By Fred Nonnemacher
United States Leader In Soccer
From St. Louis comes the raving of Thomas W. Cahill, secretary of the U. S. Football Association and founder of soccer in the United States, in which he intimates that England, the cradle of soccer football, has been outstripped by American in this sport. While the sport certainly has grown in leaps and bounds and at present is extensively played, still Mr. Cahill is probably exaggerating a bit when he robs England of the honors, both in point of playing merit and certainly from the angle of attendance. That there is a purpose in this statement, which virtually is a challenge to a picked British eleven, is conveyed in his suggestion that all-star elevens of both countries meet either in the United States or abroad to decide the championship and settle the question of soccer supremacy between the two countries. Cahill says:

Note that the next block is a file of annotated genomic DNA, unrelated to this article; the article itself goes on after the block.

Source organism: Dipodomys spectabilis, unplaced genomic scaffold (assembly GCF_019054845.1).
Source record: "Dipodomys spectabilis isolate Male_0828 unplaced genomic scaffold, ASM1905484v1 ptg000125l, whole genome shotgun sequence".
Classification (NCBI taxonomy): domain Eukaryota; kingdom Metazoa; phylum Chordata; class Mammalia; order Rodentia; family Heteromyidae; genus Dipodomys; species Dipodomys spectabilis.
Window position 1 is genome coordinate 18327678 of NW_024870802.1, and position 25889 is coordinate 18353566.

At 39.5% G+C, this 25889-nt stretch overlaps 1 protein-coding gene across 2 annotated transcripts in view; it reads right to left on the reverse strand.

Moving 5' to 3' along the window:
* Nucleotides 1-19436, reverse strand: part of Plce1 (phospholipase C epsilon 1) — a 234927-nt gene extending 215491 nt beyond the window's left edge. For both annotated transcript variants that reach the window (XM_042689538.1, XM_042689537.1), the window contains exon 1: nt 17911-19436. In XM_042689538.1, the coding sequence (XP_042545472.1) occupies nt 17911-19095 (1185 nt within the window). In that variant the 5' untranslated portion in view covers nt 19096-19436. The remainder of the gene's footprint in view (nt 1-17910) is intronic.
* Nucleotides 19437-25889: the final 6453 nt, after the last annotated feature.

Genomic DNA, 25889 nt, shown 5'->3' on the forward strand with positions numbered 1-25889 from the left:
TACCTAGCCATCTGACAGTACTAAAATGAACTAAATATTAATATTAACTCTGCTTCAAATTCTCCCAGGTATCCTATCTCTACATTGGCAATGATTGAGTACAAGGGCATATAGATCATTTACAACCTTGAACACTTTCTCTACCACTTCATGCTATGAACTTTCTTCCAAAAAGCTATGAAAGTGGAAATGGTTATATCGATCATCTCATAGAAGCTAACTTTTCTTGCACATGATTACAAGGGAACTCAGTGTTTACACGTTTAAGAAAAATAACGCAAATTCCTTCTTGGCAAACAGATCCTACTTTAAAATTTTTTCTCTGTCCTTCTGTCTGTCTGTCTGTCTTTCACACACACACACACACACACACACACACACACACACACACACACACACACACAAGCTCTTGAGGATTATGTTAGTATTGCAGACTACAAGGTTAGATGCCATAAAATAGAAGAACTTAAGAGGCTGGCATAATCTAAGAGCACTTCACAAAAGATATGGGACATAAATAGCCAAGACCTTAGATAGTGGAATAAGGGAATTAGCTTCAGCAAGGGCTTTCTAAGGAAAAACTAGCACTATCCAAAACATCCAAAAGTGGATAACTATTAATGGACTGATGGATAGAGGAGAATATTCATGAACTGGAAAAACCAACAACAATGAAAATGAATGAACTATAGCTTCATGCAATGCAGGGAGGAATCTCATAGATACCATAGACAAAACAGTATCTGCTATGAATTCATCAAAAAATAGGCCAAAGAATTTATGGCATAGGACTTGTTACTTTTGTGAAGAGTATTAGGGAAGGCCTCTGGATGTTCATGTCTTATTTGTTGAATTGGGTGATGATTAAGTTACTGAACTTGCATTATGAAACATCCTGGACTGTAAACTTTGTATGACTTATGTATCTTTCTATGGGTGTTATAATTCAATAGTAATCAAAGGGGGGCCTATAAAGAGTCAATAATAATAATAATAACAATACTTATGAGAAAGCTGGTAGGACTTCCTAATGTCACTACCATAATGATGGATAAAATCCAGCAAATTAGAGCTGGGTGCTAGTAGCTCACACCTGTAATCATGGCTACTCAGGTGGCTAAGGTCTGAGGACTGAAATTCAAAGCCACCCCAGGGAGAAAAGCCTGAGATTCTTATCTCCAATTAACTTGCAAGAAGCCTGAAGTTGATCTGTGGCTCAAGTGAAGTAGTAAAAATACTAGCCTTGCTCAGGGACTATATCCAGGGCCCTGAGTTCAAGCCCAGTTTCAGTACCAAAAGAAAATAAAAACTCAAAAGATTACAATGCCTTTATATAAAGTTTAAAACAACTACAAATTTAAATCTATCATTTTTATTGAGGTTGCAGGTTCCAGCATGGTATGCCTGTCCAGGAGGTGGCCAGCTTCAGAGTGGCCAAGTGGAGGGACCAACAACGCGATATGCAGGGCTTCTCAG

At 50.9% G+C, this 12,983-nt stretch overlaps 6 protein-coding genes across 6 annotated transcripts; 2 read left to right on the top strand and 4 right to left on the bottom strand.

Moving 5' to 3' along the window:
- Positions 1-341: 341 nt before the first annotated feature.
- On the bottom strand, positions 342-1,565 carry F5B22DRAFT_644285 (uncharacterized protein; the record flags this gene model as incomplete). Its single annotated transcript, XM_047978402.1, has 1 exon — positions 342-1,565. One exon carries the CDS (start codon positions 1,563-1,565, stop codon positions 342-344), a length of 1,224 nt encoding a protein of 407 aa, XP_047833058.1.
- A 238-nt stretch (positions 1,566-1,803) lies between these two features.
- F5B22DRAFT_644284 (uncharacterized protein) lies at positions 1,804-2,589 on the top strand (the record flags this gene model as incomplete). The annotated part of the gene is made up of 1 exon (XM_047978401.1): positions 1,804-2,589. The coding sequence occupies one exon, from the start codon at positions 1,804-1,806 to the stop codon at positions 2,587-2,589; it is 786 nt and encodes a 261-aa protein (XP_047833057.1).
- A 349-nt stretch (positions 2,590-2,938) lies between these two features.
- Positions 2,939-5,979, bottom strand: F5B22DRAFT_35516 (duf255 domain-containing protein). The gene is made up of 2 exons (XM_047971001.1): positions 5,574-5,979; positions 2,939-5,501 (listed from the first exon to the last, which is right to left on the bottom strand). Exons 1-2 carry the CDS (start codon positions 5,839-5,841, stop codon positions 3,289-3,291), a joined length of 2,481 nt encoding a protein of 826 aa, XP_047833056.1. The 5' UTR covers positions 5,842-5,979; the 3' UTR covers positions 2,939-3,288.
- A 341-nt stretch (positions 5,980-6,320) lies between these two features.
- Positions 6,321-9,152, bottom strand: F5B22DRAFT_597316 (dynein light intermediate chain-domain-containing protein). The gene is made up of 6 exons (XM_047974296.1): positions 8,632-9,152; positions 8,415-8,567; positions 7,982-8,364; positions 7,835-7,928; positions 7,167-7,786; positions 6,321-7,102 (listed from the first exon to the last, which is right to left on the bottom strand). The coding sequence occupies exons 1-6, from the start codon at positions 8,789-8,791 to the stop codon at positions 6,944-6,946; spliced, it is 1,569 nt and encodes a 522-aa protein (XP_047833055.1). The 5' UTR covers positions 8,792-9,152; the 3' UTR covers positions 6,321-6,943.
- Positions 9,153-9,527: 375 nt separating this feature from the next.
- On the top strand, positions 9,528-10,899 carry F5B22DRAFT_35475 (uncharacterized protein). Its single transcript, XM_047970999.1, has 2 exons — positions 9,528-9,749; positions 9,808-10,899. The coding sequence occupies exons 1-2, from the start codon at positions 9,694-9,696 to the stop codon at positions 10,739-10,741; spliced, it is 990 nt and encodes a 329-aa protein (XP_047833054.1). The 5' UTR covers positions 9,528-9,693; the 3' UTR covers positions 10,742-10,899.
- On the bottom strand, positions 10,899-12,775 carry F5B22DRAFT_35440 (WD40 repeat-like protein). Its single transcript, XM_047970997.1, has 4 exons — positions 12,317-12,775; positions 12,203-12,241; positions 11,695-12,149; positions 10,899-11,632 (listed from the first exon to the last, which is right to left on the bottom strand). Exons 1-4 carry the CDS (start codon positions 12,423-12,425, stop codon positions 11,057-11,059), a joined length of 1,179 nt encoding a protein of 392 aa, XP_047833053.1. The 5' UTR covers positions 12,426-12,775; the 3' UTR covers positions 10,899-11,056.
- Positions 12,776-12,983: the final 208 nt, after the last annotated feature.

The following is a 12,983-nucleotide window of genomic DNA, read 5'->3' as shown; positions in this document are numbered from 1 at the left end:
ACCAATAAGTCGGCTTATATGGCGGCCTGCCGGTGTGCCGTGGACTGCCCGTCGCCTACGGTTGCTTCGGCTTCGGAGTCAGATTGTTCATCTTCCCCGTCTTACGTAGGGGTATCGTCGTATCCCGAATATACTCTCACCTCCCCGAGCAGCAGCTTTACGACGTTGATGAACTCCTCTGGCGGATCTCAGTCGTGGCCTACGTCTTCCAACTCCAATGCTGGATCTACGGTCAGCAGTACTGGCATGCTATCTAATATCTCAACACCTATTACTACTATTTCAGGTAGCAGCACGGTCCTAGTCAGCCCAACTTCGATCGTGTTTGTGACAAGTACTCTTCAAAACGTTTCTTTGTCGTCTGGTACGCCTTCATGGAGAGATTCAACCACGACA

"I believe that I could pick a team of American-born players that could defeat any all-British team today. When the Third Lanark team came to the United States last year for a tour of the country it was made up of picked internationalists. Yet one of our teams in the East, not a champion, played the team to a standstill. I made the suggestion to the Lanark manager that we could bet England and then I made him this offer: To pick an all-American tam to play a picked British team. He has not accepted the proposition. They have stood still in England or gone back. The Untied States is still inferior in finesse, as Britons are past masters of trapping and controlling the ball. But a game of "ten second" men breaks up this combination. In American the game is played in high for the entire contest, whereas in England they want to relax. In goal shooting speed and aggressiveness and other factors, American is equal to or better than the old country."